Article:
WALLER
Darren Hauck  /  AP
Mary Bellis Waller sits in her living room with a pile of letters that various men have written to her after meeting in an on-line chat rooms.
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updated 9/29/2004 8:33:56 AM ET 2004-09-29T12:33:56

Sensuous, intellectual woman, 5'3, adventurous, pretty and open, seeks a life partner who is sexy, highly intelligent and cheerful.  How old is this woman?  In her early 60s.  That's the profile Mary Bellis Waller, now 64, posted on two Internet dating sites during her search for a companion.

Waller was a pioneer of online dating among people her age, and thousands of others age 60 and older are also turning to the Internet to find romance.  They're bringing in some unexpected revenue for online dating sites, which expect business to grow as many baby boomers find themselves single again.

"You don't have to be a beauty queen or a young babe to find interesting people on the Net.  People think that their romantic lives are over because of age, but it has nothing to do with it," said Waller, a psychotherapist in Milwaukee who logged onto chat rooms and then Match.com after her second husband died in 1996.  She's now in a serious relationship with an executive-turned-farmer, but said she met dozens of other interesting men over the Web.

Imatchup.com, an online dating site whose members total 2.5 million, said the number of its users 55 and older is rising as much as 30 percent faster than its total population.  The online site will now be featuring more seniors in ad campaigns starting this fall, according to Stephanie Schwab, marketing director.

Match.com vice president Trish McDermott said, "online dating is as popular for seniors as it is for other age groups."

In August, more than 16 percent of those active on the top five dating sites, including Yahoo! Personals and Match.com, were 55 and over, and more than 5 percent were 65 and over, according to NielsenNetRatings Inc., an Internet research firm.  That's up from 15 percent in the 55-plus category and 4.8 percent in the over-65 group a year earlier.

Overall, the number of people active on top dating sites grew to 22.53 million in August from 22.28 million a year ago.

Overcoming technophobia
Observers say one of the main obstacles in online dating for people 60 and older was overcoming their technophobia, but that seems to be fading as more people use computers and the Internet.  Of the nearly 148 million people active online in August, nearly 20 percent were over 55 and more than 7 percent over 65, according to Nielsen/NetRatings.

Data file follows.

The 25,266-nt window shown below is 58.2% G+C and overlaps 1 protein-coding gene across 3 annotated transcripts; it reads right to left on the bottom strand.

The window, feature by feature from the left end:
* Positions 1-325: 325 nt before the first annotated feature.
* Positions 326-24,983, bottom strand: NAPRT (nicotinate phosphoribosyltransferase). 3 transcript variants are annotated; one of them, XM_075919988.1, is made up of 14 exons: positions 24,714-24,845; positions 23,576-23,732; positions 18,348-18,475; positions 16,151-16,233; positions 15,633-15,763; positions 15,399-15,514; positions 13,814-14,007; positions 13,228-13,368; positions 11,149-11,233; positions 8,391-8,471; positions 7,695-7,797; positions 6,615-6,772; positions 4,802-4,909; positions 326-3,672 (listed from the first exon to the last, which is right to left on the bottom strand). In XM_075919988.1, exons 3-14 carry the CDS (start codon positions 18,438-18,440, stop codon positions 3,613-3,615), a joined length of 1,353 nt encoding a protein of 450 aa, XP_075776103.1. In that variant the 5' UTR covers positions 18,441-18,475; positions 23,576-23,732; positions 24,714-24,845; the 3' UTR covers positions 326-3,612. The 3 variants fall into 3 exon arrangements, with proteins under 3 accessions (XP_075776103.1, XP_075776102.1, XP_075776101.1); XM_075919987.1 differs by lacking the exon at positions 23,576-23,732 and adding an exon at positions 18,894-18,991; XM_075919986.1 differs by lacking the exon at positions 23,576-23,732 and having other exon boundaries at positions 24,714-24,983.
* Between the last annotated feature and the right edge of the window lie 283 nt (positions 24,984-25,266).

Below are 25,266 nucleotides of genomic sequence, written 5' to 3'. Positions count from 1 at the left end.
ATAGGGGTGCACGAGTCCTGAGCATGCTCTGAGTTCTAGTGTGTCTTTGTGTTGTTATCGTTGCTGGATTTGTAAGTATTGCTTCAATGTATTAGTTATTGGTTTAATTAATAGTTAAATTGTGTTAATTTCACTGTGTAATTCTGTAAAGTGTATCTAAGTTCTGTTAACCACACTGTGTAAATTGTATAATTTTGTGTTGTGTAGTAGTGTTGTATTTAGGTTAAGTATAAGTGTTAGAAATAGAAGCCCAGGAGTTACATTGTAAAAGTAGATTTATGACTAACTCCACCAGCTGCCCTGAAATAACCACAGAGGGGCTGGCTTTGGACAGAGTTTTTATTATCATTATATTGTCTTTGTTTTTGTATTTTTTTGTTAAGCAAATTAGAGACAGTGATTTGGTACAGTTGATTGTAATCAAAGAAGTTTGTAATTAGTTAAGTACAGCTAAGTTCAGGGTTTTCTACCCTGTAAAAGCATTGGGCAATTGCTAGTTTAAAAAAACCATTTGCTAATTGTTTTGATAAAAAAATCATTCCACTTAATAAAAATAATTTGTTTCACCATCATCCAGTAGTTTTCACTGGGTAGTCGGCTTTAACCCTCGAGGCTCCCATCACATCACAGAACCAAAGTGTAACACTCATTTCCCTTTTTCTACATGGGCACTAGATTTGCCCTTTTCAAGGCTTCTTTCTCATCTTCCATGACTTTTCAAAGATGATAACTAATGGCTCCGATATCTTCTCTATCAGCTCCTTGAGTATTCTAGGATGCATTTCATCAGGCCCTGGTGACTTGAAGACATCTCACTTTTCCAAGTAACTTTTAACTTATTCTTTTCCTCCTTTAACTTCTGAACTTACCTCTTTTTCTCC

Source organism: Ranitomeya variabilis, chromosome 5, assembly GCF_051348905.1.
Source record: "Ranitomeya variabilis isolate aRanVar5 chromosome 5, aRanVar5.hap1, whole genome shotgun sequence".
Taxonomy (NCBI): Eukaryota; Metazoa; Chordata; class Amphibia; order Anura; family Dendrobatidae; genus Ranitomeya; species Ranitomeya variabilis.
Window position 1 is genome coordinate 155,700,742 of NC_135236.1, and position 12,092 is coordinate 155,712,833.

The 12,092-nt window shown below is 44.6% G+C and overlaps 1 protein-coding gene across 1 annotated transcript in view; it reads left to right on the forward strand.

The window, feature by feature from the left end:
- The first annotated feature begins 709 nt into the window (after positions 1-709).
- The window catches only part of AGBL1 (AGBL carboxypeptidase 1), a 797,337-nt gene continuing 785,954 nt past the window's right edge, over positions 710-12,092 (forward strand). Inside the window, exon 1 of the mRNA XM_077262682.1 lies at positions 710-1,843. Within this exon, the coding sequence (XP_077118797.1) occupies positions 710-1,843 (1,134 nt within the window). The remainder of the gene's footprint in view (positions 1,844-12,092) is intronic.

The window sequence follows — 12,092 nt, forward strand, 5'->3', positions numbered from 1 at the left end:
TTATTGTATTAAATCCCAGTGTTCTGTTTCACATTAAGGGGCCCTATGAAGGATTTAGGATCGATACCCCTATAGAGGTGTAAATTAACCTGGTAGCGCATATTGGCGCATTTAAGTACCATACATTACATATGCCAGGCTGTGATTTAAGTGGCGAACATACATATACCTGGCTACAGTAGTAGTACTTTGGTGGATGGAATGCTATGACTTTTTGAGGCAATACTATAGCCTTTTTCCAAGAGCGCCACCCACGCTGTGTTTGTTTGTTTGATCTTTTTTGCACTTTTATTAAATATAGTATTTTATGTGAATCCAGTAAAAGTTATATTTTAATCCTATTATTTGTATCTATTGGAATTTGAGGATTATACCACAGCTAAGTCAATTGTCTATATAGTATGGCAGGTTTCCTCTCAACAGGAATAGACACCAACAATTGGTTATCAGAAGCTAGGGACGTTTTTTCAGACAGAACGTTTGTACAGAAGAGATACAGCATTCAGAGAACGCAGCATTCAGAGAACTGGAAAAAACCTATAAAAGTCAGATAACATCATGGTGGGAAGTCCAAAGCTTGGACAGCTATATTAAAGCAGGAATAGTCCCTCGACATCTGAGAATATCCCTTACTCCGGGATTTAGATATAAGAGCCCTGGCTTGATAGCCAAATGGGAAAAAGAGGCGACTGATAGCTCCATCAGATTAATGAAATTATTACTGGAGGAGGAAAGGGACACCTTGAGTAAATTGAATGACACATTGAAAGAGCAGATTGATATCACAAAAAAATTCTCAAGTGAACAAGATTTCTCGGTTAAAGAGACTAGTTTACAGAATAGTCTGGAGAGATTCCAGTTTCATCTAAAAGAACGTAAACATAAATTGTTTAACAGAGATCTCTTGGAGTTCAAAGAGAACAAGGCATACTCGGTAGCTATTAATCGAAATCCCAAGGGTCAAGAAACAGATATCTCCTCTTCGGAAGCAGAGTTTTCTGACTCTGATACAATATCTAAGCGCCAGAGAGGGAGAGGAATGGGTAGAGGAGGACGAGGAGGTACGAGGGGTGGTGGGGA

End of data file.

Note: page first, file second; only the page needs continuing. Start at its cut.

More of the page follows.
"Seniors are the fastest-growing online demographic overall," said Kaizad Gotla, an analyst at Nielsen/NetRatings.  "It has been a challenge in the past, but they are becoming more comfortable adopting to the Internet. It really has become a necessity."

Chet Bayliss, 77, whose first wife died 25 years ago, said he "learned to be Internet savvy to get on Match.com" at the encouragement of his son, who wanted him to find romance again.  It took him just a few weeks to learn to e-mail and surf the Web, he said.

Finding a wife "was a kind of motivator," said the Laguna Woods, Calif., resident.

He did find one, meeting Janice Stromme, now 66, in May 2003.  They married three months later.

"I had never thought I would get married again.  I pretty much had given up," he said.

Online dating sites could do even more to make seniors feel more comfortable by "offering more hand-holding or step-by-step assistance,and perhaps even offer coaching to help them register, use e-mail and write catchy personal ads," said Andrea Orr, author of "Meeting, Mating (... and Cheating): Sex, Love and the New World of Online Dating."

An online video service called Attractone.com is trying to do that, launching a service for seniors that will bring Web cams into senior centers so they can meet, according to Richard Braun, founder and chief executive.  The company is starting with three centers — one in Washington state, and three others in California, and hopes to go nationwide.

Different goals
Older online daters appear to have different goals from their younger counterparts, according to a survey by Match.com.  It found that 26 percent of singles age 55 and older indicated they were looking for a commitment or marriage, much lower than the 55 percent for ages 18 to 29; and 60 percent for ages 30 to 39.

Dr. Gilda Carle, a Yonkers, N.Y., psychotherapist, believes online dating gives seniors "something to live for that they didn't have before.  This will guarantee a greater longevity for our seniors."

Orr said, "Most women who tried it didn't know any available men offline, and were surprised to see there are men out there."

Still, there are disappointments — as there are in dating at any age.

Megan Appleton, 72, of Philadelphia, who has been separated for 20 years, said she had a date with a man she met online, but he never called her again.  She doesn't think she will try again.  "I would rather play bridge with my friends," she said.

But there are many others who found love.

John Fox, 62, who got divorced in January 2001, started surfing the Web soon after.  In May 2002, the Heber-Overgaard, Ariz., resident met Judi Carpenter, a recent widow, who lived five hours away in Bullhead.  They married the following October.

"I dated other ladies through my church, but this was a wonderful way of meeting people," Fox said.

Copyright 2004 The Associated Press. All rights reserved. This material may not be published, broadcast, rewritten or redistributed.

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